• ‘He wondered why Chinese are so persistent in their effort to pry into other people's personal affairs.’
    • ‘The general had no business prying into her personal life.’
    • ‘Not being one to pry I simply privately wondered at the specifics involved.’
    • ‘And many states have statutes to prevent employers from prying into an employee's private life.’
    • ‘At the same time, the French media is slowly but surely prying into the private lives of the politicians - slowly but surely exposing more details about what goes on behind the closed doors of the country's rulers.’
    inquisitive, curious, busybody, probing, spying, eavesdropping, impertinent, interfering, meddling, meddlesome, intrusive
    enquire impertinently into, investigate impertinently, be inquisitive about, be curious about, poke about in, poke around in, ferret in, ferret about in, ferret around in, delve into, eavesdrop on, listen in on
    View synonyms

Origin

Middle English (in the sense ‘peer inquisitively’): of unknown origin.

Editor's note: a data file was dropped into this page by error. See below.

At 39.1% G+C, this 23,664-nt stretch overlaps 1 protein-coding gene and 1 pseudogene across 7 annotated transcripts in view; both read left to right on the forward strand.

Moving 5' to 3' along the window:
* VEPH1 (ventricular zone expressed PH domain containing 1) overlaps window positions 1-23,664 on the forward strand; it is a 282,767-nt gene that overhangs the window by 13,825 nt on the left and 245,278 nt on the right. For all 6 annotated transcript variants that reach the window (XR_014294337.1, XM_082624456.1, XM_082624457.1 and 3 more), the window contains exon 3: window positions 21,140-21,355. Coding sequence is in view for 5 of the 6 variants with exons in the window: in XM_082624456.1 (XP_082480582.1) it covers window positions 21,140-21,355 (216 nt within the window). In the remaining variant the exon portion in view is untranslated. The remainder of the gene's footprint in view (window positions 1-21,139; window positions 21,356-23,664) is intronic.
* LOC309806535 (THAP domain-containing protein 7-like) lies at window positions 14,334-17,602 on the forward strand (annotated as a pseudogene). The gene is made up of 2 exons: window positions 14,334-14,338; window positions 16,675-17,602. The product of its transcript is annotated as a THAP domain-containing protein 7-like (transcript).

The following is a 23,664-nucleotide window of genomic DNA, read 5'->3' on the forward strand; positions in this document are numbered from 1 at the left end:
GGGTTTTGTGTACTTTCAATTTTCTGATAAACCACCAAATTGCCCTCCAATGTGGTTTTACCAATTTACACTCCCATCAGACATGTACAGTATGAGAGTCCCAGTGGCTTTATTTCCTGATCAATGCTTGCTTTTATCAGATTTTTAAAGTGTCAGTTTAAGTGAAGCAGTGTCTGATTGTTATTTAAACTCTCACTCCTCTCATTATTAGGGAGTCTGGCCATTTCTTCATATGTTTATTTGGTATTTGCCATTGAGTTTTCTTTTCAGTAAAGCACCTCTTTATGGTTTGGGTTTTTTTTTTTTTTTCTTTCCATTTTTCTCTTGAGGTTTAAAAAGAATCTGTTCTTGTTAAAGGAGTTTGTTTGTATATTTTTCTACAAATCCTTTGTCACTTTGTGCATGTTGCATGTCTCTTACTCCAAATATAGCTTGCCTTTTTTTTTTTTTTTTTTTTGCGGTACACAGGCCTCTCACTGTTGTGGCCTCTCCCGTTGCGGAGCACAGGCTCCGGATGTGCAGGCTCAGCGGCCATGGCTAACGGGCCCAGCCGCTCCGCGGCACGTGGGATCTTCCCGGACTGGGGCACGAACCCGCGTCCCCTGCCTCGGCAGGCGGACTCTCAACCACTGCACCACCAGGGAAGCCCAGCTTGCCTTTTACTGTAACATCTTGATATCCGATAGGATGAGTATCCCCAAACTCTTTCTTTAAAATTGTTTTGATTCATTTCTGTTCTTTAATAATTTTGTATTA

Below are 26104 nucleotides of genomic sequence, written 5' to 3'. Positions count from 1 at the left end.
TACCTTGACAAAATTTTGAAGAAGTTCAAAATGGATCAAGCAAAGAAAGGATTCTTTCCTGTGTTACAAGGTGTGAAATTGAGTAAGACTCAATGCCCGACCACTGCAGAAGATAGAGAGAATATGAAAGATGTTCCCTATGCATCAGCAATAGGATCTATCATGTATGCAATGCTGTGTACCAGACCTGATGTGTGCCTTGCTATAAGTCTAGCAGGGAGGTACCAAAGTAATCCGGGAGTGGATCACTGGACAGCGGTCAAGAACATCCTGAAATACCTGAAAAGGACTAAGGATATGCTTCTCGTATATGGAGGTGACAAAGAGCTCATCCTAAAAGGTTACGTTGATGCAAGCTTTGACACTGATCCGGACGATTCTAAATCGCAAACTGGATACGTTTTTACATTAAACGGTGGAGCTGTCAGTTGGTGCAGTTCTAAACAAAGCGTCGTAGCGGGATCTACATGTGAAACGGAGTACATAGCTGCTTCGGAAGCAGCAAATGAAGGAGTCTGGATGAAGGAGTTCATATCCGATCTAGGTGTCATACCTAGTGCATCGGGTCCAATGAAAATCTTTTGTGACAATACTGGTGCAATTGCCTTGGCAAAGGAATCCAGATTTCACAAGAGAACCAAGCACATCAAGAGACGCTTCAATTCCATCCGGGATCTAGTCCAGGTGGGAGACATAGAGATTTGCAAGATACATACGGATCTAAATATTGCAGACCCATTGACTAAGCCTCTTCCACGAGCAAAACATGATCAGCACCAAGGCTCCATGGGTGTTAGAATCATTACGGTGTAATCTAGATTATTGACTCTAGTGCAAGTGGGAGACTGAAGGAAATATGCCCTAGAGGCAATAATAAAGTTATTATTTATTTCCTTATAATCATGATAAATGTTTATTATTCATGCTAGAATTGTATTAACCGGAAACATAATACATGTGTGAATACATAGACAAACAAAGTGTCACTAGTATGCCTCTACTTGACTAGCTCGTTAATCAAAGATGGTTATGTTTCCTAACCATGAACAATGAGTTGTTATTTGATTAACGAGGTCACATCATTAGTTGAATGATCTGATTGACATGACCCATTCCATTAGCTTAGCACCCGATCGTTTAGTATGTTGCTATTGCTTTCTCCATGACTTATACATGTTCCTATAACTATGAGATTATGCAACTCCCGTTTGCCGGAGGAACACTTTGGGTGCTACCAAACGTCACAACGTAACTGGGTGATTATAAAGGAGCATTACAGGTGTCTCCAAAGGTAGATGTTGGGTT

Pronunciation

pry

/prī//praɪ/

Main definitions of pry in US English:

: pry1pry2

pry2

verb

[with object]North American
  • 1Use force in order to move or open (something) or to separate (something) from something else.

    ‘using a screwdriver, he pried open the window’
    • ‘The strange voice was beginning to get on her nerves talking in that matter-of-factly tone, and she tried even harder to bring herself to be able to pry her eyes open.’
    • ‘She was crazy about water, ultimately, you couldn't get her away from the ocean unless you pried and pulled her, taking her kicking and screaming!’
    • ‘Doors also take abuse from cab riders, who hold doors open, pry them apart, and force objects into the door sills so that they don't close.’
    • ‘He walked over to the stall, looked in, and found her struggling to pry a small window open.’
    • ‘I ran for the window and began prying it open with my arm.’
    • ‘These will have to be removed or amended, and God help them if some newspaper gets a photo of someone prying one of those plaques off the wall.’
    • ‘I do owe someone a rather lengthy post on Neil Gaiman and Sandman, so I suppose that will have to fulfill me until I can pry those long boxes open after the move.’
    • ‘Jean was asleep when she heard her back door pried loose.’